If the listing is to be believed—and honestly, when are they not?—at $2,495,000, this five-bedroom villa in La Jolla, Calif. is "poised to be treasured by a new connoisseur of unique art and architecture." Architect Herbert Palmer, who designed the 1928 home, seemed to have his sights set on philosophy as well. Inscribed in wood and stucco throughout this strange mashup of Spanish Colonial and Mughal styles are a bunch of Palmer's musings, aphorisms like "the eye that sees delightful imagery illumes the mind to deeper mystery." Presumably, the "delightful imagery" being referred to includes the beach pebble mosaic flooring, "impossibly intricate hand-carved doors," and the bright orange-and-blue color scheme. As if worried he might be misquoted, Palmer also left his name in a plaque on the front gate, above a sign that reads "Casa de Las Joyas," which translates to "House of Jewels." Last sold in 1999 for $1,235,000, and before that in 1990 for $1,300,000, this 3,857-square-foot home probably doesn't have the appeal of, say, a cubic zirconia, but surely it must be someone's diamond in the rough.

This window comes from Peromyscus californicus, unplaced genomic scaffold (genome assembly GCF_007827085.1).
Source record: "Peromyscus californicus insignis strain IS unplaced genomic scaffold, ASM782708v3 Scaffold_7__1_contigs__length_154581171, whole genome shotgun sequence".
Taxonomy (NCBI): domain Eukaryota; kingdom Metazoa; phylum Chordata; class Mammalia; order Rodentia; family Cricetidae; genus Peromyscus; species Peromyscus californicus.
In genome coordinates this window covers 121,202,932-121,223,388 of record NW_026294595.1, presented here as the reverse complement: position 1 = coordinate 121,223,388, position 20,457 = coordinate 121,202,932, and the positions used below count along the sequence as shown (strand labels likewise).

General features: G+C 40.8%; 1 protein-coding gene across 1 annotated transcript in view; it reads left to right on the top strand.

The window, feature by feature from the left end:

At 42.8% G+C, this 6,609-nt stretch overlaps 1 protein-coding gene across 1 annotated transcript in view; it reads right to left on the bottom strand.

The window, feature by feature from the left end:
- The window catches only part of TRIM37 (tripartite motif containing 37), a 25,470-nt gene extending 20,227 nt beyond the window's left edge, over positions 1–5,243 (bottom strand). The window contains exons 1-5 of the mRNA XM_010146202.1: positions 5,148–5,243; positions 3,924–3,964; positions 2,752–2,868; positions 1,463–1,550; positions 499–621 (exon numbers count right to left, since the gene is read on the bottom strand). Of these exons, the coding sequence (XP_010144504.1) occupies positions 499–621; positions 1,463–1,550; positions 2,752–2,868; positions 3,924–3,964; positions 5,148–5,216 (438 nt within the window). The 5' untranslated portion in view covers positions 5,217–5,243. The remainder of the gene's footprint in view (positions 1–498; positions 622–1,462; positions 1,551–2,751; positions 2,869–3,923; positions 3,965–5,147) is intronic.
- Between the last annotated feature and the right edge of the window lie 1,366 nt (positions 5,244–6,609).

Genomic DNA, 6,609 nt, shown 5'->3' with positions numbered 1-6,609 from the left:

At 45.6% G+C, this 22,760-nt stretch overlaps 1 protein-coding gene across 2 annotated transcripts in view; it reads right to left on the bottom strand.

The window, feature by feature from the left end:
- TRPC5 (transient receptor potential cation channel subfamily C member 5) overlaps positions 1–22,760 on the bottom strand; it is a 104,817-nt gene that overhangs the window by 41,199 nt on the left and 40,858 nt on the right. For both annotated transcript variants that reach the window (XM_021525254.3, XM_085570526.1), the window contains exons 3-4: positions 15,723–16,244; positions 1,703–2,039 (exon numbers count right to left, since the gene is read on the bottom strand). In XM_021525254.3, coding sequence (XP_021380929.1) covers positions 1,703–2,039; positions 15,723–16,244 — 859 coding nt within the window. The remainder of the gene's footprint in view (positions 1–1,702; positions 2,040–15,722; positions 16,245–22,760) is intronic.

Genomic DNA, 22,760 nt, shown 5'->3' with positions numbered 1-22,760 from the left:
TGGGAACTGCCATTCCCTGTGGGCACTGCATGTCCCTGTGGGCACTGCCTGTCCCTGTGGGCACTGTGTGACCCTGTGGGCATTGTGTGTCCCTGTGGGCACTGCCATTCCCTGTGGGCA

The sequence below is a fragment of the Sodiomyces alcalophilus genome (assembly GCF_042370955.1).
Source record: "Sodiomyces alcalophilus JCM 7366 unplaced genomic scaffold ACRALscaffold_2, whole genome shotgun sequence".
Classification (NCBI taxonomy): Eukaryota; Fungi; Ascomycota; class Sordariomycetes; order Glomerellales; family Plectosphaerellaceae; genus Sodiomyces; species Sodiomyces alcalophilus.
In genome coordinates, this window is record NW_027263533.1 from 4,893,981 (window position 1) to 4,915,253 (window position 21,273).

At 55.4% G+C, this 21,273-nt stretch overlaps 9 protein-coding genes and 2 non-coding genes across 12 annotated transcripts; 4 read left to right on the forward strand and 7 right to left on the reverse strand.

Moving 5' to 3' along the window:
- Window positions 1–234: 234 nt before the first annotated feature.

· 7902 Roseland Drive [Estately]
· All La Jolla coverage [Curbed National]